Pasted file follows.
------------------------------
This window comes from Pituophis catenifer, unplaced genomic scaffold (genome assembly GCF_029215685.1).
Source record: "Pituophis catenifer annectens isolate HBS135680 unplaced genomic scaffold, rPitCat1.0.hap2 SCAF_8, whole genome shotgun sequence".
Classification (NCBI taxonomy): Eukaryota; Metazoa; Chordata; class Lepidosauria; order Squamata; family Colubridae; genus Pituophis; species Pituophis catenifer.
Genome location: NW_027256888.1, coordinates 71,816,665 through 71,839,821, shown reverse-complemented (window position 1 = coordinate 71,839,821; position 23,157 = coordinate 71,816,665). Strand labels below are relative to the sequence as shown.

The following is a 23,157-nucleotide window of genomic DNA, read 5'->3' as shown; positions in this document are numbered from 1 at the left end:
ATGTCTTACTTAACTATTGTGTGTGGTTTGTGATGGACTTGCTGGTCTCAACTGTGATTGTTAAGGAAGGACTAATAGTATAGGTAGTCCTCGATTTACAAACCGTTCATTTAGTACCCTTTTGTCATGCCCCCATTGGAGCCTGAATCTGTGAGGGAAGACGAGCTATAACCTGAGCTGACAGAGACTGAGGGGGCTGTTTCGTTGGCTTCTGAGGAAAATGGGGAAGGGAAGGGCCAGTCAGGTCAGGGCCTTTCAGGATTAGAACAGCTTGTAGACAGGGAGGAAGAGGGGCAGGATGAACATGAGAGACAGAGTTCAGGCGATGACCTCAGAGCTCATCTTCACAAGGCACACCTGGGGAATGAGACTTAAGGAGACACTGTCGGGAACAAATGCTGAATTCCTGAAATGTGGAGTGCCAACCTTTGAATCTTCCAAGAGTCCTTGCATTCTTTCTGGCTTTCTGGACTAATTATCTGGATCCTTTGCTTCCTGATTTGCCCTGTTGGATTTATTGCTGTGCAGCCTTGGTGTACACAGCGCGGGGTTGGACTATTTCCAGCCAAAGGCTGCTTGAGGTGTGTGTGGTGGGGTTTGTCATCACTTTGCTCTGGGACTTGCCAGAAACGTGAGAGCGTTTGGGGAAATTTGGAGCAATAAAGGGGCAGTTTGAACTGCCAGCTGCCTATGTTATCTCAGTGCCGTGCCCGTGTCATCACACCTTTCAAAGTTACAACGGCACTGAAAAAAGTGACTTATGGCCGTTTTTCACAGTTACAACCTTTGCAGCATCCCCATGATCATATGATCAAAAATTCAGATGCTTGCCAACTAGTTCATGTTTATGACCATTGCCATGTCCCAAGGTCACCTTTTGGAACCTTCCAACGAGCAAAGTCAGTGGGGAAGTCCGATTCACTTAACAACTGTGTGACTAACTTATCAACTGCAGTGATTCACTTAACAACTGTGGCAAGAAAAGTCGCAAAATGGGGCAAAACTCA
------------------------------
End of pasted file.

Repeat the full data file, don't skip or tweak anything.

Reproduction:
This window comes from Pituophis catenifer, unplaced genomic scaffold (genome assembly GCF_029215685.1).
Source record: "Pituophis catenifer annectens isolate HBS135680 unplaced genomic scaffold, rPitCat1.0.hap2 SCAF_8, whole genome shotgun sequence".
Classification (NCBI taxonomy): Eukaryota; Metazoa; Chordata; class Lepidosauria; order Squamata; family Colubridae; genus Pituophis; species Pituophis catenifer.
Genome location: NW_027256888.1, coordinates 71,816,665 through 71,839,821, shown reverse-complemented (window position 1 = coordinate 71,839,821; position 23,157 = coordinate 71,816,665). Strand labels below are relative to the sequence as shown.

The following is a 23,157-nucleotide window of genomic DNA, read 5'->3' as shown; positions in this document are numbered from 1 at the left end:
ATGTCTTACTTAACTATTGTGTGTGGTTTGTGATGGACTTGCTGGTCTCAACTGTGATTGTTAAGGAAGGACTAATAGTATAGGTAGTCCTCGATTTACAAACCGTTCATTTAGTACCCTTTTGTCATGCCCCCATTGGAGCCTGAATCTGTGAGGGAAGACGAGCTATAACCTGAGCTGACAGAGACTGAGGGGGCTGTTTCGTTGGCTTCTGAGGAAAATGGGGAAGGGAAGGGCCAGTCAGGTCAGGGCCTTTCAGGATTAGAACAGCTTGTAGACAGGGAGGAAGAGGGGCAGGATGAACATGAGAGACAGAGTTCAGGCGATGACCTCAGAGCTCATCTTCACAAGGCACACCTGGGGAATGAGACTTAAGGAGACACTGTCGGGAACAAATGCTGAATTCCTGAAATGTGGAGTGCCAACCTTTGAATCTTCCAAGAGTCCTTGCATTCTTTCTGGCTTTCTGGACTAATTATCTGGATCCTTTGCTTCCTGATTTGCCCTGTTGGATTTATTGCTGTGCAGCCTTGGTGTACACAGCGCGGGGTTGGACTATTTCCAGCCAAAGGCTGCTTGAGGTGTGTGTGGTGGGGTTTGTCATCACTTTGCTCTGGGACTTGCCAGAAACGTGAGAGCGTTTGGGGAAATTTGGAGCAATAAAGGGGCAGTTTGAACTGCCAGCTGCCTATGTTATCTCAGTGCCGTGCCCGTGTCATCACACCTTTCAAAGTTACAACGGCACTGAAAAAAGTGACTTATGGCCGTTTTTCACAGTTACAACCTTTGCAGCATCCCCATGATCATATGATCAAAAATTCAGATGCTTGCCAACTAGTTCATGTTTATGACCATTGCCATGTCCCAAGGTCACCTTTTGGAACCTTCCAACGAGCAAAGTCAGTGGGGAAGTCCGATTCACTTAACAACTGTGTGACTAACTTATCAACTGCAGTGATTCACTTAACAACTGTGGCAAGAAAAGTCGCAAAATGGGGCAAAACTCA